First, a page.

Thursday, 13 August 2015

Photography and collography.......... finding my way in the print room with Birgitta Wilson.

Collographs by Birgitta Wilson

I like to play with scissors and glue.

Photography is not meeting my needs for mess.

So I decided to learn how Birgitta Wilson creates her beautiful collographs as a way to get an opportunity to be messy, and to understand how my print making friends create their work.

Words like 'intaglio' and 'scrim' finally understood. And a chance to play again with the mighty printing press. Technology free, and a very physical process.

I spent two days at The Arches Print Studio in Hastings learning from Birgitta and other very talented artists who also wished to explore new ways to make art.

It is a very different way of thinking.

Find 'materials' .........      anything with texture. not too thick. PVA, tile cement, egg shells, different textured papers

Plan your image in your mind.

Create the image with sticking and glueing.

Then add more stuff to create texture and shading.



So I created a very simple grid and scotred it with a knife, added some sellotape and brown tape, and hey presto; I have a 'collographic plate'.

Of sorts.

Ink it up, put it through the press, and bingo; my very first collograph.


I think I prefer the plate to the print.

I also prefer the tissue papers used for cleaning the plate before printing.

And the marks on the work table in the room next door.

Self doubt creeping in, big time....


A cup of coffee and a piece of cake restore my enthusiasm, and I get to work on my second plate.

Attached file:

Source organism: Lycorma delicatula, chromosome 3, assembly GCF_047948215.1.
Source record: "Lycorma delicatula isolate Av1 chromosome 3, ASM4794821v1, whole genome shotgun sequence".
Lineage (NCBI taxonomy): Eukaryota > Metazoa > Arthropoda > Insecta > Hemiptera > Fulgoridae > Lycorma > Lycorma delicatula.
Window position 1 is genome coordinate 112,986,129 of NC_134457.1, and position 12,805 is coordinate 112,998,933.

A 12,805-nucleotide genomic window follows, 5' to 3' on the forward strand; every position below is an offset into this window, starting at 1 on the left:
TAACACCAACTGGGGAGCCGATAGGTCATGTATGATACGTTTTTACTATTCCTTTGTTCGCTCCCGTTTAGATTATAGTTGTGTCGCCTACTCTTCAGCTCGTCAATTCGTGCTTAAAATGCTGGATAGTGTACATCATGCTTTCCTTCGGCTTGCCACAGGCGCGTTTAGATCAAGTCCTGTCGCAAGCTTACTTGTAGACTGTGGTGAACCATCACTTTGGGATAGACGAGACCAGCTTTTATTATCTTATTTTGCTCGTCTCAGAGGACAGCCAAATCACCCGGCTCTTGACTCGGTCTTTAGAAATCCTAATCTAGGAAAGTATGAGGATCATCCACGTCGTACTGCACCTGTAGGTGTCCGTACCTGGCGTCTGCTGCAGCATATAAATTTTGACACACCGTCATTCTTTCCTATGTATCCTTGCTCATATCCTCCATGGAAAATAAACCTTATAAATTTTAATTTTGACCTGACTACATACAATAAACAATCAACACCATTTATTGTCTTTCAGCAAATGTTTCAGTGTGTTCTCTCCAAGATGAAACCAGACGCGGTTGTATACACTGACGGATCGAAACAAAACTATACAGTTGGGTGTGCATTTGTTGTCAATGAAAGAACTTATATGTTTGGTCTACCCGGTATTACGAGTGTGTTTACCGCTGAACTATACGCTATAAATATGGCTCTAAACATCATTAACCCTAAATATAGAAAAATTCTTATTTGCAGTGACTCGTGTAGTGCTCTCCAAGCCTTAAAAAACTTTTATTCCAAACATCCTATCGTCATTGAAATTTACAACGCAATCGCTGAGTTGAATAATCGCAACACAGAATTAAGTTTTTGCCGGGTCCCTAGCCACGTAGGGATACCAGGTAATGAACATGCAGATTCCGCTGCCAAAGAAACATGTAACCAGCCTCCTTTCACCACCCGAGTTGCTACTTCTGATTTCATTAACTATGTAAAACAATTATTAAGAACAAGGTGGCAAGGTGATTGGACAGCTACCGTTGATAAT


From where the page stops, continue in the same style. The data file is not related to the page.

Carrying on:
I am still not thinking of a picture, but can manage abstract squares; no change there.

Everyone else is busy creating forests, rivers, trees, frogs, beaches, and other proper landscapes.

scrim and eggshells on tissue paper and tin foil

I am stuck in square mode

Adding plant material to the already inked plate creates a silhoutte effect.

This is not mine....

flowers and egg shells; also not mine.

It takes a very long time to ink up the plates and then wipe off the excess ink.

Too much ink and you have a dark splodge. Cleaning off the ink in the crevices with a cotton bud is essential.

over inked print getting a bit murky

But running the same plate thought the press again without inking futher creates a 'ghost print'; a paler and more subtle version of the original. Handy if you have too much ink the first time.

my ghost print of scrim squares

I prefer the lighter look.

I am not a patient person and all this cleaning was beginning to get me down.

I have only just got over the extreme ironing that I had to do for the wedding.

photograph by Istvan Magyar

 Thanks to Istvan for my favourite shot of me at the wedding.

The others were churning out elaborate prints of great elegance.

I knew this wasn't my style.

But then the lovely Birgitta handed me a gift.

She asked me if I would like to try blind embossing.

No ink required. She could obviously see that I was struggling.

I had to think what to make.

Agnes Martin came to mind, and I created a grid.

 First I printed it plain, without any ink, and was surprised by the pleasure that this gave.

Then she allowed me to choose a colour.....

I broke the rules with a pretty playground pink.

..... I was away.

Creating something that felt true to me.

pink collograph

ghost print

scrim inked up and placed directly on the board

 I finished with a  little piece of scrim applied to a little square of card.

I liked the result. Something about creating art from the materials that are used to create art......

 I knew that I would be back for more.

Less sticking and glueing and more cutting and inking seems to be the way foward.

And more photography.......

of course.

bird on wire

blot on the landscape

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